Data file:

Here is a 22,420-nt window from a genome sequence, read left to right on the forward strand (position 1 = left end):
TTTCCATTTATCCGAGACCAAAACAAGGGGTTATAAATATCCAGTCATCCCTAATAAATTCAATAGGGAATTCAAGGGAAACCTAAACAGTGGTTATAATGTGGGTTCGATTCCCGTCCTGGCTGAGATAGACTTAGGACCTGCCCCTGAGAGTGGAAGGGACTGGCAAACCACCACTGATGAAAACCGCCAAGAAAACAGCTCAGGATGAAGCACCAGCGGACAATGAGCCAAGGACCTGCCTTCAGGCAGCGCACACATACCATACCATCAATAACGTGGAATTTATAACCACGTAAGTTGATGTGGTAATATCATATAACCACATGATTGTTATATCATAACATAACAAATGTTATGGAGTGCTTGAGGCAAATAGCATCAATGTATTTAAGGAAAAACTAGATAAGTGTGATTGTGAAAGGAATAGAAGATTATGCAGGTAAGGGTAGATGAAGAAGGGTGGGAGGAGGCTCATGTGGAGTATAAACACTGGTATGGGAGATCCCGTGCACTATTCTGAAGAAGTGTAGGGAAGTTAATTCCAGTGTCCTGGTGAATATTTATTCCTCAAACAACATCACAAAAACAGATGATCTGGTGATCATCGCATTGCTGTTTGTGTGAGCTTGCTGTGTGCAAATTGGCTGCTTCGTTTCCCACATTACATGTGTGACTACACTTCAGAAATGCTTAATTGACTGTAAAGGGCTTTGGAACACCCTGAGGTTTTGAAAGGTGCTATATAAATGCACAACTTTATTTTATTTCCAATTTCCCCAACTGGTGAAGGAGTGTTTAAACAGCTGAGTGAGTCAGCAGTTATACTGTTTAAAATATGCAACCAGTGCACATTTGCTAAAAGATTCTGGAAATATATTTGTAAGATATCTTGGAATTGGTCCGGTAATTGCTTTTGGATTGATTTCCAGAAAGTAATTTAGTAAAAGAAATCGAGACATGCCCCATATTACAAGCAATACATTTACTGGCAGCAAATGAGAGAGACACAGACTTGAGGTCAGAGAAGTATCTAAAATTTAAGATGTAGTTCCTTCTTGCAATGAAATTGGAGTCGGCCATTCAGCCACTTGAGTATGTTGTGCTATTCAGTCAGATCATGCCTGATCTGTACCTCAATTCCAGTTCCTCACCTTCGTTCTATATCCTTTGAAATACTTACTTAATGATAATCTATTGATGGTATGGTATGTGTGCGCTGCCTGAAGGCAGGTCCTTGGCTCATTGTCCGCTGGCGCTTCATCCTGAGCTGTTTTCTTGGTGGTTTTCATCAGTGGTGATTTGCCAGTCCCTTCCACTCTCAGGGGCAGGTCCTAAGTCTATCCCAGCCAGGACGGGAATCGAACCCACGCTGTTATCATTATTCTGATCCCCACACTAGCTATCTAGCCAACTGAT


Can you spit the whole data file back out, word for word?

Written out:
Here is a 22,420-nt window from a genome sequence, read left to right on the forward strand (position 1 = left end):
TTTCCATTTATCCGAGACCAAAACAAGGGGTTATAAATATCCAGTCATCCCTAATAAATTCAATAGGGAATTCAAGGGAAACCTAAACAGTGGTTATAATGTGGGTTCGATTCCCGTCCTGGCTGAGATAGACTTAGGACCTGCCCCTGAGAGTGGAAGGGACTGGCAAACCACCACTGATGAAAACCGCCAAGAAAACAGCTCAGGATGAAGCACCAGCGGACAATGAGCCAAGGACCTGCCTTCAGGCAGCGCACACATACCATACCATCAATAACGTGGAATTTATAACCACGTAAGTTGATGTGGTAATATCATATAACCACATGATTGTTATATCATAACATAACAAATGTTATGGAGTGCTTGAGGCAAATAGCATCAATGTATTTAAGGAAAAACTAGATAAGTGTGATTGTGAAAGGAATAGAAGATTATGCAGGTAAGGGTAGATGAAGAAGGGTGGGAGGAGGCTCATGTGGAGTATAAACACTGGTATGGGAGATCCCGTGCACTATTCTGAAGAAGTGTAGGGAAGTTAATTCCAGTGTCCTGGTGAATATTTATTCCTCAAACAACATCACAAAAACAGATGATCTGGTGATCATCGCATTGCTGTTTGTGTGAGCTTGCTGTGTGCAAATTGGCTGCTTCGTTTCCCACATTACATGTGTGACTACACTTCAGAAATGCTTAATTGACTGTAAAGGGCTTTGGAACACCCTGAGGTTTTGAAAGGTGCTATATAAATGCACAACTTTATTTTATTTCCAATTTCCCCAACTGGTGAAGGAGTGTTTAAACAGCTGAGTGAGTCAGCAGTTATACTGTTTAAAATATGCAACCAGTGCACATTTGCTAAAAGATTCTGGAAATATATTTGTAAGATATCTTGGAATTGGTCCGGTAATTGCTTTTGGATTGATTTCCAGAAAGTAATTTAGTAAAAGAAATCGAGACATGCCCCATATTACAAGCAATACATTTACTGGCAGCAAATGAGAGAGACACAGACTTGAGGTCAGAGAAGTATCTAAAATTTAAGATGTAGTTCCTTCTTGCAATGAAATTGGAGTCGGCCATTCAGCCACTTGAGTATGTTGTGCTATTCAGTCAGATCATGCCTGATCTGTACCTCAATTCCAGTTCCTCACCTTCGTTCTATATCCTTTGAAATACTTACTTAATGATAATCTATTGATGGTATGGTATGTGTGCGCTGCCTGAAGGCAGGTCCTTGGCTCATTGTCCGCTGGCGCTTCATCCTGAGCTGTTTTCTTGGTGGTTTTCATCAGTGGTGATTTGCCAGTCCCTTCCACTCTCAGGGGCAGGTCCTAAGTCTATCCCAGCCAGGACGGGAATCGAACCCACGCTGTTATCATTATTCTGATCCCCACACTAGCTATCTAGCCAACTGAT